Best Rap/Sung Performance: “LOYALTY.” — Kendrick Lamar featuring Rihanna

Best Rap Song: “HUMBLE.” — Kendrick Lamar (K. Duckworth, Asheton Hogan, and M. Williams II)

Best Rap Album: DAMN. — Kendrick Lamar

Best Country Solo Performance: “Either Way” — Chris Stapleton

Best Country Duo/Group Performance: “Better Man” — Little Big Town

Best Country Song: “Broken Halos” — Chris Stapleton (Written by Mike Henderson and Chris Stapleton)

Best Country Album: From A Room: Volume 1 — Chris Stapleton

Best New Age Album: Dancing on Water — Peter Kater

Best Improvised Jazz Solo: “Miles Beyond” — John McLaughlin

Best Jazz Vocal Album: Dreams and Daggers — Cécile McLorin Salvant

Best Jazz Instrumental Album: Rebirth — Billy Childs

Best Large Jazz Ensemble Album: Bringin’ It — Christian McBride Big Band

Best Latin Jazz Album: Jazz Tango — Pablo Ziegler Trio

Best Gospel Performance/Song: “Never Have to Be Alone” — CeCe Winans (Written by Dwan Hill & Alvin Love III)

Best Contemporary Christian Music Performance/Song: “What a Beautiful Name” — Hillsong Worship (Written by Ben Fielding & Brooke Ligertwood)

Best Gospel Album: Let Them Fall in Love — CeCe Winans

Best Contemporary Christian Music Album: Chain Breaker — Zach Williams

Best Roots Gospel Album: Sing It Now: Songs of Faith & Hope — Reba McEntire

Best Latin Pop Album: El Dorado — Shakira

Best Latin Rock, Urban or Alternative Album: Residente — Residente

Best Regional Mexican Music Album (Including Tejano): “Arriero Somos Versiones Acústicas” — Aida Cuevas

Best Tropical Latin Album: “Salsa Big Band” — Rubén Blades con Roberto Delgado y Orquesta

Best American Roots Performance: “Killer Diller Blues” — Alabama Shakes

Best American Roots Song: “If We Were Vampires” — Jason Isbell and the 400 Unit

Best Americana Album: The Nashville Sound — Jason Isbell and the 400 Unit

Best Bluegrass Album: TIE between Laws of Gravity — The Infamous Stringdusters and All the Rage — In Concert Volume One — Rhonda Vincent and the Rage

Best Traditional Blues Album: Blue & Lonesome — The Rolling Stones

Best Contemporary Blues Album: TajMo — Taj Mahal and Keb’ Mo’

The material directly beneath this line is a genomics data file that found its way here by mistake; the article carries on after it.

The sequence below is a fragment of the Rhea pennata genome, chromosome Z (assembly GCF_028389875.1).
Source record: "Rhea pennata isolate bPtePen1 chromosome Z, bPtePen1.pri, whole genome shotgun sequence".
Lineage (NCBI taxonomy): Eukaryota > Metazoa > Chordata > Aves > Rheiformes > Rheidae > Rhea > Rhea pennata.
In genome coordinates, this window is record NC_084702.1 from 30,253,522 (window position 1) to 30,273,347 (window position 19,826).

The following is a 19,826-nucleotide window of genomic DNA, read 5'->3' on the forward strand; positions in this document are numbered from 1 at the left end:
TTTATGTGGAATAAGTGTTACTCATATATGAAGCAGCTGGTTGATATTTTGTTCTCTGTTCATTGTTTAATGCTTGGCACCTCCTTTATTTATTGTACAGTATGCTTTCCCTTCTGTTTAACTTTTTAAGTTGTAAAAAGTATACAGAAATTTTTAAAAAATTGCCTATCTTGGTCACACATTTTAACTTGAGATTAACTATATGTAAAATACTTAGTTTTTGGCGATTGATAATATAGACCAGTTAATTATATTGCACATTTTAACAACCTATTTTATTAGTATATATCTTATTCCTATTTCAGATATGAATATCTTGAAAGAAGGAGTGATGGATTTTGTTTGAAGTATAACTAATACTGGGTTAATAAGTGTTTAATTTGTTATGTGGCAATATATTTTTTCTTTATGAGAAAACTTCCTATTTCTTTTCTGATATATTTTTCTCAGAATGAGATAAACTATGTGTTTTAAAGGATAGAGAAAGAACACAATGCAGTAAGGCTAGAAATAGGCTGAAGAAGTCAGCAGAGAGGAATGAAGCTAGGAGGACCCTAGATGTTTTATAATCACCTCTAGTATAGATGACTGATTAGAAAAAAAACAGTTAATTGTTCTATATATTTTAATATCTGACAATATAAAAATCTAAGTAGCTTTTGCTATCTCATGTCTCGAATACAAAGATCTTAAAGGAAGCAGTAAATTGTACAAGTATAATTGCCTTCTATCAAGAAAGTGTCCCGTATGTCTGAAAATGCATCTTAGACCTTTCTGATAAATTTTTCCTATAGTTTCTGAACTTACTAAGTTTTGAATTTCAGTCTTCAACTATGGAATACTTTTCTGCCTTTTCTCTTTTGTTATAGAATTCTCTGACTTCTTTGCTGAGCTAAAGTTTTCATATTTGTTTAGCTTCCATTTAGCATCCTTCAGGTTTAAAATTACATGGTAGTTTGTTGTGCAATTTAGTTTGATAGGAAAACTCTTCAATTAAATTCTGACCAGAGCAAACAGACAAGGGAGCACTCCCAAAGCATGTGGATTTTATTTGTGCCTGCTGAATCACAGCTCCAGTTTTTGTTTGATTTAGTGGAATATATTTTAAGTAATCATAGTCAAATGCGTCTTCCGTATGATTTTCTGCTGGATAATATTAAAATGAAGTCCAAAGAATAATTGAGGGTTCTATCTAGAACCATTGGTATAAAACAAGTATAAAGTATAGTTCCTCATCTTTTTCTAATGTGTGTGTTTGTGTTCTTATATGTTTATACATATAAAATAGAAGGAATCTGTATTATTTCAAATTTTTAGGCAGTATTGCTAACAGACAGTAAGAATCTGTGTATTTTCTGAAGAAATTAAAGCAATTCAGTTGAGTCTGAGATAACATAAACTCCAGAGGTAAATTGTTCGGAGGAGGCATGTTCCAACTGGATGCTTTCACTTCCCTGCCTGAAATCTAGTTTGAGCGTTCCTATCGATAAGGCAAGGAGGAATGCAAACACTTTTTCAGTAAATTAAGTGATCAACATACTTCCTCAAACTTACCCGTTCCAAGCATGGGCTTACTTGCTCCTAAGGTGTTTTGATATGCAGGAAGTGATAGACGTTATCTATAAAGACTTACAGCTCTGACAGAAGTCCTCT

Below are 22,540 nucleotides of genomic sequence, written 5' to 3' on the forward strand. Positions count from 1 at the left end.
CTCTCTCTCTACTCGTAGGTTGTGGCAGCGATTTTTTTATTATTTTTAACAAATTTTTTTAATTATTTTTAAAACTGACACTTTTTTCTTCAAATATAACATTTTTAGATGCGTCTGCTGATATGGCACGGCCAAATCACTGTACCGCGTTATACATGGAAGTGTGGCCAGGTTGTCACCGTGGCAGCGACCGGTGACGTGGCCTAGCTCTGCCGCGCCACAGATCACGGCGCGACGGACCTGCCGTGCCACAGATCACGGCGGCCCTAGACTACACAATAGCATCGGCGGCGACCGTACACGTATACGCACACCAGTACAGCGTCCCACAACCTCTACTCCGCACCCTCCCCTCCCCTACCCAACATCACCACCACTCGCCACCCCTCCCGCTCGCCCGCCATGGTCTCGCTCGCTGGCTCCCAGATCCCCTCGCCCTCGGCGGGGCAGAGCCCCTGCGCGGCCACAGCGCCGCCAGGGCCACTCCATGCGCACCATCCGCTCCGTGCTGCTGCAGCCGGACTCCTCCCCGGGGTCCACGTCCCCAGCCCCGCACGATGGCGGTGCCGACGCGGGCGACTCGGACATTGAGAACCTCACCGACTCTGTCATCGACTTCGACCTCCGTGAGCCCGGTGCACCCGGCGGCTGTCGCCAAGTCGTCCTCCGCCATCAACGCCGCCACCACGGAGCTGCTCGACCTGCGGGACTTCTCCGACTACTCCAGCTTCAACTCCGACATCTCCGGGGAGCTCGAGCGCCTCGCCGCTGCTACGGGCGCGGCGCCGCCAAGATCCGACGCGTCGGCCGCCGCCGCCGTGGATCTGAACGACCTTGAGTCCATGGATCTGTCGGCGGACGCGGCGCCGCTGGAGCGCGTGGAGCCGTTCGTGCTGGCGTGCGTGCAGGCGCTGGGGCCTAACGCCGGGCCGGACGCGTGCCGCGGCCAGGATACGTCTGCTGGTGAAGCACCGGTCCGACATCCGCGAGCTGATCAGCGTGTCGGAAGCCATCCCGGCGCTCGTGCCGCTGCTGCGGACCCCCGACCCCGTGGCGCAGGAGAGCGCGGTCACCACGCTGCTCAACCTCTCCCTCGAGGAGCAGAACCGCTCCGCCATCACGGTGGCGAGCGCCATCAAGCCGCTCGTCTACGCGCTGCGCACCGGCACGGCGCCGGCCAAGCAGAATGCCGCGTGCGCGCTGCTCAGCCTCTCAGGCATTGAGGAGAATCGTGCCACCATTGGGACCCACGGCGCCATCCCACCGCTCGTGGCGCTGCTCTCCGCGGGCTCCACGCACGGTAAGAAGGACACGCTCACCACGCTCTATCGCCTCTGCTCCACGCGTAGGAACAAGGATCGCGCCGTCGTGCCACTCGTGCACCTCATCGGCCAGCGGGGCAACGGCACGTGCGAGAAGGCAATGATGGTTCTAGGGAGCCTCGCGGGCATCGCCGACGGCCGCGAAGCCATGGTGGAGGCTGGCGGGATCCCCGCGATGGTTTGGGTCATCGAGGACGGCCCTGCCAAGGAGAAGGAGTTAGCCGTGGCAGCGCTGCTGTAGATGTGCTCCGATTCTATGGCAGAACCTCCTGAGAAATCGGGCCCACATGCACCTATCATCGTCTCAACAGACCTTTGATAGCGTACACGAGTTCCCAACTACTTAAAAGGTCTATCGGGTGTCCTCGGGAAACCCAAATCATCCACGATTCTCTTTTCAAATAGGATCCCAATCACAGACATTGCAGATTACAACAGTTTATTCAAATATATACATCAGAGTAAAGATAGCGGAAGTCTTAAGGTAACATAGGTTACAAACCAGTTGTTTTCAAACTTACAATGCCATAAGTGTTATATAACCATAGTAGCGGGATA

Best Folk Album: Mental Illness — Aimee Mann

Best Regional Roots Music Album: Kalenda — Lost Bayou Ramblers

Best Reggae Album: Stony Hill — Damian “Jr. Gong” Marley

Best World Music Album: Shaka Zulu Revisited: 30th Anniversary Celebration — Ladysmith Black Mambazo

Best Children’s Album: Feel What U Feel — Lisa Loeb

Best Spoken Word Album (Includes Poetry, Audio Books, and Storytelling): The Princess Diarist — Carrie Fisher

Best Comedy Album: The Age of Spin/Deep in the Heart of Texas — Dave Chappelle

Best Musical Theater Album: Dear Evan Hansen — Ben Platt, principal soloist; Alex Lacamoire, Stacey Mindich, Benj Pasek and Justin Paul, producers; Benj Pasek and Justin Paul, composers/lyricists (original Broadway cast recording)

Best Compilation Soundtrack for Visual Media: La La Land — Various Artists

Best Score Soundtrack for Visual Media: La La Land — Justin Hurwitz, composer

Best Song Written for Visual Media: “How Far I’ll Go” — Lin-Manuel Miranda, songwriter (Auli’i Cravalho)

Best Instrumental Composition: “Three Revolutions” — Arturo O’Farrill, composer (Arturo O’Farrill and Chucho Valdés)

Best Arrangement, Instrumental or A Cappella: “Escapades for Alto Saxophone and Orchestra From ‘Catch Me If You Can’” — John Williams

Best Arrangement, Instruments, and Vocals: “Putin” — Randy Newman

Best Recording Package: TIE Pure Comedy (Deluxe Edition) — Sasha Barr, Ed Steed and Josh Tillman, art directors (Father John Misty) and El Orisha de la Rosa — Claudio Roncoli and Cactus Taller, art directors (Magín Díaz)

Best Boxed or Special Limited-Edition Package: The Voyager Golden Record: 40th Anniversary Edition — Lawrence Azerrad, Timothy Daly, and David Pescovitz, art directors (Various Artists)

Best Album Notes: “Live at the Whisky A Go Go: The Complete Recordings” — Lynell George, writer (Otis Redding)

Best Historical Album: Leonard Bernstein — The Composer — Robert Russ, compilation producer; Martin Kistner and Andreas K. Meyer, mastering engineers (Leonard Bernstein)

Best Engineered Album, Non-Classical: 24K Magic — Serban Ghenea, John Hanes and Charles Moniz, engineers; Tom Coyne, mastering engineer (Bruno Mars)

Producer of the Year, Non-Classical: Greg Kurstin

Best Remixed Recording: “You Move (Latroit Remix)” — Dennis White, remixer (Depeche Mode)

Best Surround Sound Album: Early Americans — Jim Anderson, surround mix engineer; Darcy Proper, surround mastering engineer; Jim Anderson and Jane Ira Bloom, surround producers (Jane Ira Bloom)

Best Engineered Album, Classical: Shostakovich: Symphony No. 5; Barber: Adagio — Mark Donahue, engineer (Manfred Honeck and Pittsburgh Symphony Orchestra)

Producer of the Year, Classical: David Frost

Best Orchestral Performance: “Shostakovich: Symphony No. 5; Barber: Adagio” — Manfred Honeck, conductor (Pittsburgh Symphony Orchestra)

Best Opera Recording: “Berg: Wozzeck” — Hans Graf, conductor; Anne Schwanewilms and Roman Trekel; Hans Graf and Brad Sayles, producers (Houston Symphony; Chorus of Students and Alumni, Shepherd School of Music, Rice University and Houston Grand Opera Children’s Chorus)

Best Choral Performance: “Bryars: The Fifth Century” — Donald Nally, conductor (PRISM Quartet and The Crossing)

Best Chamber Music/Small Ensemble Performance: “Death & the Maiden” — Patricia Kopatchinskaja and the Saint Paul Chamber Orchestra

Best Classical Instrumental Solo: “Transcendental” — Daniil Trifonov

Best Classical Solo Vocal Album: “Crazy Girl Crazy” — Barbara Hannigan (Ludwig Orchestra)

Best Classical Compendium: “Higdon: All Things Majestic, Viola Concerto & Oboe Concerto” — Giancarlo Guerrero, conductor; Tim Handley, producer

Best Contemporary Classical Composition: “Viola Concerto” — Jennifer Higdon, composer (Roberto Díaz, Giancarlo Guerrero, and Nashville Symphony)

Best Music Video: “HUMBLE.” — Kendrick Lamar

Best Music Film: The Defiant Ones — Various Artists